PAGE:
Today I’m reviewing Betray Them All (Detective Solomon Gray #7) by Keith Nixon
Here is the blurb –
Genre – Police Procedural Thriller
It’s 3am on a wet, dreary morning in the south of England. Detective Inspector Solomon Gray raids an ordinary-looking house, but inside he finds the exception: an illegal cannabis farm run by a sixteen-year-old held against his will.
Within minutes Gray rushes to another nearby incident. A homeowner has stabbed and seriously wounded a burglar. Semi-retired Charles Sowerby, claims self-defence against the intruder – a traveller by the name of Aidan Jupp, a man with a violent history of targeting society’s most vulnerable.
The stabbing heightens local tensions, inflamed by far-right anti-immigrant activists and the Press. Jupp’s family swear revenge on Sowerby. Then Gray discovers Jupp wasn’t acting alone, so who’s his partner?
Somehow the cannabis farm and the stabbing are connected. Can Gray figure everything out before local tensions boil over?
Set in the once-grand town of Margate, the now-broken and depressed seaside resort becomes its own character in this dark detective thriller, perfect for fans of Ian Rankin, Stuart MacBride, and Peter James. Betray Them All is the seventh book in this best-selling series featuring Detective Inspector Solomon Gray.
We are back with our favourite detective Solomon Gray, or Sol to those who know him well.
From the outset things look juicy. There’s a raid on a house, a cannabis farm is located but the boy found there is unwilling to talk.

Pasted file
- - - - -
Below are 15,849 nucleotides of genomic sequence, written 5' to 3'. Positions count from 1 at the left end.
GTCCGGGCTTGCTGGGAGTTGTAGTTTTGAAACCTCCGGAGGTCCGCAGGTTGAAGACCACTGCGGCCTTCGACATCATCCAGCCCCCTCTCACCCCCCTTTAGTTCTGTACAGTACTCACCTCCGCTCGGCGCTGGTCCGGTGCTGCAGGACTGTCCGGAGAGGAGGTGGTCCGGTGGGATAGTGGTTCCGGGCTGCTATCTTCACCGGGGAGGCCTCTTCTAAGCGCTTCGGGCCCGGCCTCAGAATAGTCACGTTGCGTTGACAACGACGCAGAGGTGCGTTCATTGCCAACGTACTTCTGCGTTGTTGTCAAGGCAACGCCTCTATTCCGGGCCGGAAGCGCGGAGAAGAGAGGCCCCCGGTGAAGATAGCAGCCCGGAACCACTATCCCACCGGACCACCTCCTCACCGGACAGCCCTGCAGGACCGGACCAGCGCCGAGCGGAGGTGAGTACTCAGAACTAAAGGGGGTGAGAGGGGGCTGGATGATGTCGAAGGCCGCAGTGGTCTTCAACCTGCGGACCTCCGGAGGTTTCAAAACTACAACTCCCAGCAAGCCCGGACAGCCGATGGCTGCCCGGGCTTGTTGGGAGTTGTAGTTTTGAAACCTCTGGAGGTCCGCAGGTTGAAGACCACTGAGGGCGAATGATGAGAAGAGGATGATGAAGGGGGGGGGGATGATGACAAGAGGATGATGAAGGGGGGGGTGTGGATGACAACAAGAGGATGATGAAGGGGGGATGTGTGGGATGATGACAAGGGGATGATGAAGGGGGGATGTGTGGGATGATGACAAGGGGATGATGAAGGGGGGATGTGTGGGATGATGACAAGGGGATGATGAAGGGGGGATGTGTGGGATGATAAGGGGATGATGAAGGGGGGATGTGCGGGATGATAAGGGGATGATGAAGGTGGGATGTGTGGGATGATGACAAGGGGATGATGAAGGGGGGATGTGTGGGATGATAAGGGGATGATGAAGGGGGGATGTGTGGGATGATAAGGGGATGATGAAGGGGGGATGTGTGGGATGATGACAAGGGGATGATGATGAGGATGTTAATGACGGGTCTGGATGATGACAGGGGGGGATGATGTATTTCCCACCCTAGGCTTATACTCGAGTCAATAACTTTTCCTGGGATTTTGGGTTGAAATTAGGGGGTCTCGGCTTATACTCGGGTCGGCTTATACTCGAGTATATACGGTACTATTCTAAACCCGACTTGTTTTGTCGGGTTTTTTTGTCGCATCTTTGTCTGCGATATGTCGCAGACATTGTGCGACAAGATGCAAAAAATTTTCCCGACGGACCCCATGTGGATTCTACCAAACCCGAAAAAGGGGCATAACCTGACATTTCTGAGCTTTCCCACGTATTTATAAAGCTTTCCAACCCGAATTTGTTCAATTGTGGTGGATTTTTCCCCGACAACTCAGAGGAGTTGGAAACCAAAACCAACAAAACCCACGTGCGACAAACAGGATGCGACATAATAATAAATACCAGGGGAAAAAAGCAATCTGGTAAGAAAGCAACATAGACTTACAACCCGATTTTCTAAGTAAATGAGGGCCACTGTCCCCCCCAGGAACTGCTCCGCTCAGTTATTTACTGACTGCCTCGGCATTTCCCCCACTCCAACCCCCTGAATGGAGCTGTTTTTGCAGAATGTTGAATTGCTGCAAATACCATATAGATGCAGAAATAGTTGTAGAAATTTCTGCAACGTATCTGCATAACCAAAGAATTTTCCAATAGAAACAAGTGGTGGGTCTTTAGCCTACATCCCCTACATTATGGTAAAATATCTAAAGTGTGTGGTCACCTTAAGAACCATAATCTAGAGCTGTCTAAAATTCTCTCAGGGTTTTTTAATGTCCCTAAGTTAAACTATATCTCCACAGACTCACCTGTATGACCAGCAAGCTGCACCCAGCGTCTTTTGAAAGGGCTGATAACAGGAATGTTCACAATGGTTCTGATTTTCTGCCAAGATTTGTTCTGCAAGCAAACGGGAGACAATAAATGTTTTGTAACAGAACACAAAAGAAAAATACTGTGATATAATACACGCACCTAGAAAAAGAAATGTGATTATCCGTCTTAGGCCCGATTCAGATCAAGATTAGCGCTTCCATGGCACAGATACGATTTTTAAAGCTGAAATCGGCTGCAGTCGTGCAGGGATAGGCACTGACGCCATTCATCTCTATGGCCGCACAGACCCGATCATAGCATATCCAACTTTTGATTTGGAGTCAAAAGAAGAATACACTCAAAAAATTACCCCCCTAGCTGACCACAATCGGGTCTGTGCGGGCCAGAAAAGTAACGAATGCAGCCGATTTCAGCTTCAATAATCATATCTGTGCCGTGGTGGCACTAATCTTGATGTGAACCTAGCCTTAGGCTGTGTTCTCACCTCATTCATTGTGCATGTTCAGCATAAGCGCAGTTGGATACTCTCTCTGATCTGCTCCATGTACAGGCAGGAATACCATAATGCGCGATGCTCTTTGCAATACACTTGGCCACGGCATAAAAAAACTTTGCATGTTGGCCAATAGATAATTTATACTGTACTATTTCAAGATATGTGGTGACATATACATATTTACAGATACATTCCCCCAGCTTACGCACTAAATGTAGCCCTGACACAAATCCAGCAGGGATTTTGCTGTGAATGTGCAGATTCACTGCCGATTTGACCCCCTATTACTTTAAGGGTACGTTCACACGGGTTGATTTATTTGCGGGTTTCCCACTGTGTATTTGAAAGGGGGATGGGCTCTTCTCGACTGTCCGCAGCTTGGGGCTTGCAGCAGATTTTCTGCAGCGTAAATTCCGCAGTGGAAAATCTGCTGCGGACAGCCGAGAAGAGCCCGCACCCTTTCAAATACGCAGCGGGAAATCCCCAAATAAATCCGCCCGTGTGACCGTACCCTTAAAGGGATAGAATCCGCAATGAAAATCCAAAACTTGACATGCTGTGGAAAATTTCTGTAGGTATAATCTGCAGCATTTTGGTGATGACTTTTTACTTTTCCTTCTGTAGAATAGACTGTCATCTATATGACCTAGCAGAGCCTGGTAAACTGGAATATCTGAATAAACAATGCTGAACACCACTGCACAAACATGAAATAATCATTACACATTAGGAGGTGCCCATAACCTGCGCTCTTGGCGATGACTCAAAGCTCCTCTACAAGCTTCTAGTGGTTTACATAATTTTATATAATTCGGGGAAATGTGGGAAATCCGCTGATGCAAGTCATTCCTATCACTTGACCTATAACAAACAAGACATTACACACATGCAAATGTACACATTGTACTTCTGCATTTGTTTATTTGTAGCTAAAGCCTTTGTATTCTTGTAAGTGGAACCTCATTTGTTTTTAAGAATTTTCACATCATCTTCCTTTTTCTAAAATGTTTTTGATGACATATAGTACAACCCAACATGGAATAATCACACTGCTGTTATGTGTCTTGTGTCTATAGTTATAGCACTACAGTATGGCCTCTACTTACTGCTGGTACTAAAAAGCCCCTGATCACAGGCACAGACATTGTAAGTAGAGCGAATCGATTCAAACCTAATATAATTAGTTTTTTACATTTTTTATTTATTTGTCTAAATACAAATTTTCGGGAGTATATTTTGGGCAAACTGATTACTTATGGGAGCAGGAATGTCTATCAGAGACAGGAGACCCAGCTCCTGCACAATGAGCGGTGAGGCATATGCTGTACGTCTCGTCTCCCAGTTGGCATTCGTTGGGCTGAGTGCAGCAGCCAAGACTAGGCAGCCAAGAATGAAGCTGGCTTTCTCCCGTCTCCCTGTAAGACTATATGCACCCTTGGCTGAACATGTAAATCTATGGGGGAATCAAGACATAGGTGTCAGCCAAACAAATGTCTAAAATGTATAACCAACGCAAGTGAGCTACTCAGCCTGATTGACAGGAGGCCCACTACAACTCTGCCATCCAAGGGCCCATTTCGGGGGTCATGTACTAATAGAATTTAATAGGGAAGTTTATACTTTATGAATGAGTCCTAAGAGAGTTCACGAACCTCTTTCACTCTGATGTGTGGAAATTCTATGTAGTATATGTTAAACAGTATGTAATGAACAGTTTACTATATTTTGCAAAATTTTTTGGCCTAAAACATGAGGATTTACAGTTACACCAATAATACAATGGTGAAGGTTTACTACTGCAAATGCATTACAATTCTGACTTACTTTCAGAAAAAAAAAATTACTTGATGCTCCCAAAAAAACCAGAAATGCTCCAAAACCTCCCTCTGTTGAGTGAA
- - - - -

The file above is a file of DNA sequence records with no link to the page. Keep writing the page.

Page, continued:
There’s no time for Gray to do much more as he is called away to a burglary gone wrong. It seems clear cut at first. Intruder gets what’s coming to him as the homeowner defends himself, there are just a couple facts that don’t add up.
Tensions rise quickly. The burglar is part of a group of travellers. The locals do not like them and it’s only a matter of time before things come to a head and someone else gets hurt.
This is an extreme headache for Sol as there is little he can do, although he does manage to form an agreement of sorts with the travellers. They seem to like his style and approach to things, and they trust him though there is only so much they can control too. Sol must work fast.
As the blurb for the book suggests the cases are linked and I won’t spoil how but as always, the author manages to weave a wonderful complex tale. Nixon really is adept at this kind of story, effortlessly putting you there with Sol. Things click into place and there is that magical moment when all becomes clear.
As a fan of series it was great to see a recurring character pop up and for us to learn of his part in recent events. Again I cannot spoil it, but this ongoing situation of Sol’s is brilliant, and I do wonder how long it will be before Sol takes a fall.
Sol has the added stress of a baby on the way, it wasn’t planned and it’s even more complicated since she is a colleague, and no one knows about them. It’s this personal stress that really makes the character likeable. We all go through difficult events we would rather not, but to give him that human side enamours you to him.
As important as character development and plot are, I also have high demands when it comes to writing style, how the tale is paced, how language is used. Nixon just knows exactly what I need as a reader. The flow is perfect, chapter length spot on allowing you to really enjoy the tale. The only downside is I now must wait for the next book to be released!
Nixon is a master of the police procedural thriller and I eagerly await more 😊